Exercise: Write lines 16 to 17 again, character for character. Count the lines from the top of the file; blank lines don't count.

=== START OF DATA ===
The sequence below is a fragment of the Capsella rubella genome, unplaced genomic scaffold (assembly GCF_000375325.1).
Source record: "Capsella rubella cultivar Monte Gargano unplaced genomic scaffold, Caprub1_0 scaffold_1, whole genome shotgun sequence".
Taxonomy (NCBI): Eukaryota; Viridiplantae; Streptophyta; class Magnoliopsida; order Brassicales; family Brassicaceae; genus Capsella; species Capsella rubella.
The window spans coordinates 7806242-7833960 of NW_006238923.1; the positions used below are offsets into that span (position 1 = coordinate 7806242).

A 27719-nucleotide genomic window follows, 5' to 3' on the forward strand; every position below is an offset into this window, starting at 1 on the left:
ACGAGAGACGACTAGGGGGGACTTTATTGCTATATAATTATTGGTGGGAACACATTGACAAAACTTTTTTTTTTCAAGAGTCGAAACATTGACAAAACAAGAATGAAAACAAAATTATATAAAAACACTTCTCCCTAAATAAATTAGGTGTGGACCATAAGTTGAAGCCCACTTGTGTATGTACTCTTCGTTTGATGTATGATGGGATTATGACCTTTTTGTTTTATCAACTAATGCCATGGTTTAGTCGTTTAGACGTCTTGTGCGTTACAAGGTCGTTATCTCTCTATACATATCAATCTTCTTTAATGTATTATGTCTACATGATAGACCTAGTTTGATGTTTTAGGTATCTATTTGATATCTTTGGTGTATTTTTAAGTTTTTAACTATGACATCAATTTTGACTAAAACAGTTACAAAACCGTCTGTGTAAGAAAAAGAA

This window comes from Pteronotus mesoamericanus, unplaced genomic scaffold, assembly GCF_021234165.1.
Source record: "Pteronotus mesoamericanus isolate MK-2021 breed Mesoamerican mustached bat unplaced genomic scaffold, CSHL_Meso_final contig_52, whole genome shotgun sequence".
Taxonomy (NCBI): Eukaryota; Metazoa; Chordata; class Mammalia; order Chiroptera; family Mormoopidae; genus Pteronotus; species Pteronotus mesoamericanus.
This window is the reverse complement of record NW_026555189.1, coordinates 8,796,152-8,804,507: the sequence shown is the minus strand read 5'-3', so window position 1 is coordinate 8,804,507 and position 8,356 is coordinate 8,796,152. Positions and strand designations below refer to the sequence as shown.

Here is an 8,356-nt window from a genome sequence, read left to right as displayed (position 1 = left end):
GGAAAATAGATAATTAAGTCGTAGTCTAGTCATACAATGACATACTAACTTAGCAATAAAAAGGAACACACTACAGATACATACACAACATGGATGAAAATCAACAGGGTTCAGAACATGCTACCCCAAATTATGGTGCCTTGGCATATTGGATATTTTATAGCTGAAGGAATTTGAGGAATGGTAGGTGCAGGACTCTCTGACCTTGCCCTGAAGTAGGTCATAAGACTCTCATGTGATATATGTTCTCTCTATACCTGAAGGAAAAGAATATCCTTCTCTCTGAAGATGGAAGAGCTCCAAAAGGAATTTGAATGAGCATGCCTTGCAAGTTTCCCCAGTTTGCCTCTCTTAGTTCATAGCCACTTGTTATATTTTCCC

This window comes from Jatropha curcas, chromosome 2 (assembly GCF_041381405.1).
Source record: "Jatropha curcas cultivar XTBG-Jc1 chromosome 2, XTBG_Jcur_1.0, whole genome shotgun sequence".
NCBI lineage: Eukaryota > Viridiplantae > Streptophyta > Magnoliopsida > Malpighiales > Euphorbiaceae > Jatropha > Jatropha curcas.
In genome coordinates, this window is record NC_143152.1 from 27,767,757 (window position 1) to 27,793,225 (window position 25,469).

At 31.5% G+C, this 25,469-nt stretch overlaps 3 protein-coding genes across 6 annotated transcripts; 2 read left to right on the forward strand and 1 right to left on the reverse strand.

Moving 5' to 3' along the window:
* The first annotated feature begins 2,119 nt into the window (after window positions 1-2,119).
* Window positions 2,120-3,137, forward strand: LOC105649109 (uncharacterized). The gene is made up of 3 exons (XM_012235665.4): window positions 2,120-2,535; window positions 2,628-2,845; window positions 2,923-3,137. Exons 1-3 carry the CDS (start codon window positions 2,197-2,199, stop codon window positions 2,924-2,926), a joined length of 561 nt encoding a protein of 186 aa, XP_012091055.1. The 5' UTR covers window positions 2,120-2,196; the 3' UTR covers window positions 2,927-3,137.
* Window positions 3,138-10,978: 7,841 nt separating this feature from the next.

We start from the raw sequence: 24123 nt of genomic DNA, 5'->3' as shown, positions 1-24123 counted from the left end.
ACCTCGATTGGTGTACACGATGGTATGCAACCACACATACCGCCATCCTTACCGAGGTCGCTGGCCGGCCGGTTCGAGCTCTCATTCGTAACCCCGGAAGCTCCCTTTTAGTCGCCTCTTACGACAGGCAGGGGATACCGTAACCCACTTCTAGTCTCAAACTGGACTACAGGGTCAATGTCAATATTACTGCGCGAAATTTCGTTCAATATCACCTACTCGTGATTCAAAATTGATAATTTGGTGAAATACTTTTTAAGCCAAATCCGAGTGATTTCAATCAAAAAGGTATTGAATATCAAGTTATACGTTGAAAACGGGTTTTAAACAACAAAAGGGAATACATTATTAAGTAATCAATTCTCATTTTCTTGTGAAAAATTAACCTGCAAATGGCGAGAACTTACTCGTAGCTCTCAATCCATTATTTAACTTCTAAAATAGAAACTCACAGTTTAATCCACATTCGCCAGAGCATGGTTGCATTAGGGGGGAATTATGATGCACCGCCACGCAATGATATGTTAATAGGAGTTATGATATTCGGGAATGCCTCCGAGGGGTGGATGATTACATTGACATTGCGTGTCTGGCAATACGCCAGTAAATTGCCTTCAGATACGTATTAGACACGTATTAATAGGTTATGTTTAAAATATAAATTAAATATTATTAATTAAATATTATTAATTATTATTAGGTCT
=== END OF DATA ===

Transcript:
In genome coordinates, this window is record NC_143152.1 from 27,767,757 (window position 1) to 27,793,225 (window position 25,469).

At 31.5% G+C, this 25,469-nt stretch overlaps 3 protein-coding genes across 6 annotated transcripts; 2 read left to right on the forward strand and 1 right to left on the reverse strand.